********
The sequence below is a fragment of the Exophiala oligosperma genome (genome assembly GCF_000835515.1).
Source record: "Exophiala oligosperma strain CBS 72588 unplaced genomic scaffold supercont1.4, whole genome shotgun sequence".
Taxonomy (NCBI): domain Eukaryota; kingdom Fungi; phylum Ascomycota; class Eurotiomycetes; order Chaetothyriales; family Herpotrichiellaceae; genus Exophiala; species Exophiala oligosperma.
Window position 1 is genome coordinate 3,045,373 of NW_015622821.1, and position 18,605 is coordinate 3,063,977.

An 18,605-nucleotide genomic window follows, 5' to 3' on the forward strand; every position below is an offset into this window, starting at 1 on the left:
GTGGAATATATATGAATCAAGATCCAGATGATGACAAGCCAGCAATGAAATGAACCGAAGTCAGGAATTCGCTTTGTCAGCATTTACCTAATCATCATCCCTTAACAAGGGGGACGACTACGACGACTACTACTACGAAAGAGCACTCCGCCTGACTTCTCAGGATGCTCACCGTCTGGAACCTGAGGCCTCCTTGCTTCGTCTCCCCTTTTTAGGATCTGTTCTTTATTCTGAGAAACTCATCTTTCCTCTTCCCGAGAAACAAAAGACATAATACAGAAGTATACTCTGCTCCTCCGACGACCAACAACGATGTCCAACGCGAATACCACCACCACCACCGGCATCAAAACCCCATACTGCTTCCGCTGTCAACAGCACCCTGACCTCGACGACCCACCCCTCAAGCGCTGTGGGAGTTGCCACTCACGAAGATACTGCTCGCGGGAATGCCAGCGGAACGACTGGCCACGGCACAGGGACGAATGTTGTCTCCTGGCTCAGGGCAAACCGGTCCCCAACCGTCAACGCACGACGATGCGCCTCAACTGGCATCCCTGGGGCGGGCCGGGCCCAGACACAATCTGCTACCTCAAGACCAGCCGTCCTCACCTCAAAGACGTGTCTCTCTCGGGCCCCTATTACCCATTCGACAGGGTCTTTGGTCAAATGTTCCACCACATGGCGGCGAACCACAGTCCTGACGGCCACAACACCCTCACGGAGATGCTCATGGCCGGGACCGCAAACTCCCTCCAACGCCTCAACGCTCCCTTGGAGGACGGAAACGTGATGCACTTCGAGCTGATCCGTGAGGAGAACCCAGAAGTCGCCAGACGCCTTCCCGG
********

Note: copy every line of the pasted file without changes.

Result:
The sequence below is a fragment of the Exophiala oligosperma genome (genome assembly GCF_000835515.1).
Source record: "Exophiala oligosperma strain CBS 72588 unplaced genomic scaffold supercont1.4, whole genome shotgun sequence".
Taxonomy (NCBI): domain Eukaryota; kingdom Fungi; phylum Ascomycota; class Eurotiomycetes; order Chaetothyriales; family Herpotrichiellaceae; genus Exophiala; species Exophiala oligosperma.
Window position 1 is genome coordinate 3,045,373 of NW_015622821.1, and position 18,605 is coordinate 3,063,977.

An 18,605-nucleotide genomic window follows, 5' to 3' on the forward strand; every position below is an offset into this window, starting at 1 on the left:
GTGGAATATATATGAATCAAGATCCAGATGATGACAAGCCAGCAATGAAATGAACCGAAGTCAGGAATTCGCTTTGTCAGCATTTACCTAATCATCATCCCTTAACAAGGGGGACGACTACGACGACTACTACTACGAAAGAGCACTCCGCCTGACTTCTCAGGATGCTCACCGTCTGGAACCTGAGGCCTCCTTGCTTCGTCTCCCCTTTTTAGGATCTGTTCTTTATTCTGAGAAACTCATCTTTCCTCTTCCCGAGAAACAAAAGACATAATACAGAAGTATACTCTGCTCCTCCGACGACCAACAACGATGTCCAACGCGAATACCACCACCACCACCGGCATCAAAACCCCATACTGCTTCCGCTGTCAACAGCACCCTGACCTCGACGACCCACCCCTCAAGCGCTGTGGGAGTTGCCACTCACGAAGATACTGCTCGCGGGAATGCCAGCGGAACGACTGGCCACGGCACAGGGACGAATGTTGTCTCCTGGCTCAGGGCAAACCGGTCCCCAACCGTCAACGCACGACGATGCGCCTCAACTGGCATCCCTGGGGCGGGCCGGGCCCAGACACAATCTGCTACCTCAAGACCAGCCGTCCTCACCTCAAAGACGTGTCTCTCTCGGGCCCCTATTACCCATTCGACAGGGTCTTTGGTCAAATGTTCCACCACATGGCGGCGAACCACAGTCCTGACGGCCACAACACCCTCACGGAGATGCTCATGGCCGGGACCGCAAACTCCCTCCAACGCCTCAACGCTCCCTTGGAGGACGGAAACGTGATGCACTTCGAGCTGATCCGTGAGGAGAACCCAGAAGTCGCCAGACGCCTTCCCGG